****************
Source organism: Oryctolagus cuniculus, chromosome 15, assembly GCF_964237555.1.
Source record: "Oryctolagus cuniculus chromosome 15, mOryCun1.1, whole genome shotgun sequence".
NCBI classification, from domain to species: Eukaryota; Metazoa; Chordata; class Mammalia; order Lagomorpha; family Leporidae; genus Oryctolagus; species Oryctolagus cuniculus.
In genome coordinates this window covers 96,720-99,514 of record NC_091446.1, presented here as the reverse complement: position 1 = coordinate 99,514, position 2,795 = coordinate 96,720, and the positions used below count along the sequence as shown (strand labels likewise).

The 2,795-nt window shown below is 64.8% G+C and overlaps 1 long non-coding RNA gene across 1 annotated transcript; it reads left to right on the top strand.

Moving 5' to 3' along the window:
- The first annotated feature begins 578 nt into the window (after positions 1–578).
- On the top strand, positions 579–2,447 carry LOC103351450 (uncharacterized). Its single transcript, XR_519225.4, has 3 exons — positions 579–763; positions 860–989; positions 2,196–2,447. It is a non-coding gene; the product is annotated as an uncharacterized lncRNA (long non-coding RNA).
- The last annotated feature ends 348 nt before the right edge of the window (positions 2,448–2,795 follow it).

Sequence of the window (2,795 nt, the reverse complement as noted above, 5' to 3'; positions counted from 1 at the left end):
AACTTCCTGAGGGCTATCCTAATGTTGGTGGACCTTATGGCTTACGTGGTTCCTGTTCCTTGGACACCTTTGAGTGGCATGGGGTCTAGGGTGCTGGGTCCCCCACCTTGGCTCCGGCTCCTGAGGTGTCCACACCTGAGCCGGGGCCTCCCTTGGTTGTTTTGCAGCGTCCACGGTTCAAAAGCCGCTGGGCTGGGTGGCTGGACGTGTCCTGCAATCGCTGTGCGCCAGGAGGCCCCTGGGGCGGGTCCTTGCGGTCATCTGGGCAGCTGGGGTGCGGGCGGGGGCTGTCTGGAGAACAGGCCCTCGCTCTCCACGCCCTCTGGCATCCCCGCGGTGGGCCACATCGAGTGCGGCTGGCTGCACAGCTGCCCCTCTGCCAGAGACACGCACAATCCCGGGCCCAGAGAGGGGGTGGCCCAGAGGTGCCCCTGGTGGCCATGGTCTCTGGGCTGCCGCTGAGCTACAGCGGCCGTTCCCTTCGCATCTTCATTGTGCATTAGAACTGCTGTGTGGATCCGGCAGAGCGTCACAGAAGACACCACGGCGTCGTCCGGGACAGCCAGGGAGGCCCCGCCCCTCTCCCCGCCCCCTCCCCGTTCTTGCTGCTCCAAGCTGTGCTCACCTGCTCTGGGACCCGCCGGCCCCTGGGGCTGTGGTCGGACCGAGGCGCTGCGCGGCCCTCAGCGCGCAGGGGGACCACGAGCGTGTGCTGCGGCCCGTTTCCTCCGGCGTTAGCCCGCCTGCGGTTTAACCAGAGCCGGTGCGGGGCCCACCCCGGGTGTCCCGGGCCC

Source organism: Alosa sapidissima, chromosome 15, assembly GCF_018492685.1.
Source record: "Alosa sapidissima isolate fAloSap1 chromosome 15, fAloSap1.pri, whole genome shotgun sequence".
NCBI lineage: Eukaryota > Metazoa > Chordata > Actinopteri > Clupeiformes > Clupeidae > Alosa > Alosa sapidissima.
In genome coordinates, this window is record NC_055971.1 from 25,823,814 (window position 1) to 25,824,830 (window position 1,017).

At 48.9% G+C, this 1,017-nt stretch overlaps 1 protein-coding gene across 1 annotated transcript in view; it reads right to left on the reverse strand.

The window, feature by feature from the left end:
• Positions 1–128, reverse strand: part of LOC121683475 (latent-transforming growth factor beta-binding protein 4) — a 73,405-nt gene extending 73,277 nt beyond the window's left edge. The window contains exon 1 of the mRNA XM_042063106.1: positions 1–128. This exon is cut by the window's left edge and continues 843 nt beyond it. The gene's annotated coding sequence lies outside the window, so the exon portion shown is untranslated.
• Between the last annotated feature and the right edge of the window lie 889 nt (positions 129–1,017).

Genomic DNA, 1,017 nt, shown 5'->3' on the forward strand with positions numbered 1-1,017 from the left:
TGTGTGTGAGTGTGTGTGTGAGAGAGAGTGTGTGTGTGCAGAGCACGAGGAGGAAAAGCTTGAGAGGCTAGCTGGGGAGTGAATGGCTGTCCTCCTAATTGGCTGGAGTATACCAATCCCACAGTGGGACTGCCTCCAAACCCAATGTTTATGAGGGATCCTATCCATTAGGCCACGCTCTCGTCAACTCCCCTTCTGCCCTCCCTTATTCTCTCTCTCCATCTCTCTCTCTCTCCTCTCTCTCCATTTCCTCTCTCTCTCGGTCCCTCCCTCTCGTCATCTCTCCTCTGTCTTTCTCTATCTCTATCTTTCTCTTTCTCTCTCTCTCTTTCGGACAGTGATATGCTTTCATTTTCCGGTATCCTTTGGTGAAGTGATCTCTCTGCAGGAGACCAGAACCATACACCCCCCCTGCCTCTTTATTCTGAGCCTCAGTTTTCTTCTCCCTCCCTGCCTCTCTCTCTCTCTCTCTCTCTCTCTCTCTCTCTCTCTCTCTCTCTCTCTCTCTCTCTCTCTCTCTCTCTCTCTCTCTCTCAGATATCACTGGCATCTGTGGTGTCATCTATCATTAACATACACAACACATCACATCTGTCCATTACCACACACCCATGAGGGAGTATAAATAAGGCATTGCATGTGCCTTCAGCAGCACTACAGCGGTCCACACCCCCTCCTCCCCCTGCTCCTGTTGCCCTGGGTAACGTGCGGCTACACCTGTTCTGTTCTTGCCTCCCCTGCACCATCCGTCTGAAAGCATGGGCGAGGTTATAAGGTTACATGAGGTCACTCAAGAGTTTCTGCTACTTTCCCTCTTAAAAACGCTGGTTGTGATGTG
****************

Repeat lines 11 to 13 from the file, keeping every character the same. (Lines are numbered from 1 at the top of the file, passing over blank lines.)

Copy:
AACTTCCTGAGGGCTATCCTAATGTTGGTGGACCTTATGGCTTACGTGGTTCCTGTTCCTTGGACACCTTTGAGTGGCATGGGGTCTAGGGTGCTGGGTCCCCCACCTTGGCTCCGGCTCCTGAGGTGTCCACACCTGAGCCGGGGCCTCCCTTGGTTGTTTTGCAGCGTCCACGGTTCAAAAGCCGCTGGGCTGGGTGGCTGGACGTGTCCTGCAATCGCTGTGCGCCAGGAGGCCCCTGGGGCGGGTCCTTGCGGTCATCTGGGCAGCTGGGGTGCGGGCGGGGGCTGTCTGGAGAACAGGCCCTCGCTCTCCACGCCCTCTGGCATCCCCGCGGTGGGCCACATCGAGTGCGGCTGGCTGCACAGCTGCCCCTCTGCCAGAGACACGCACAATCCCGGGCCCAGAGAGGGGGTGGCCCAGAGGTGCCCCTGGTGGCCATGGTCTCTGGGCTGCCGCTGAGCTACAGCGGCCGTTCCCTTCGCATCTTCATTGTGCATTAGAACTGCTGTGTGGATCCGGCAGAGCGTCACAGAAGACACCACGGCGTCGTCCGGGACAGCCAGGGAGGCCCCGCCCCTCTCCCCGCCCCCTCCCCGTTCTTGCTGCTCCAAGCTGTGCTCACCTGCTCTGGGACCCGCCGGCCCCTGGGGCTGTGGTCGGACCGAGGCGCTGCGCGGCCCTCAGCGCGCAGGGGGACCACGAGCGTGTGCTGCGGCCCGTTTCCTCCGGCGTTAGCCCGCCTGCGGTTTAACCAGAGCCGGTGCGGGGCCCACCCCGGGTGTCCCGGGCCC

Source organism: Alosa sapidissima, chromosome 15, assembly GCF_018492685.1.
Source record: "Alosa sapidissima isolate fAloSap1 chromosome 15, fAloSap1.pri, whole genome shotgun sequence".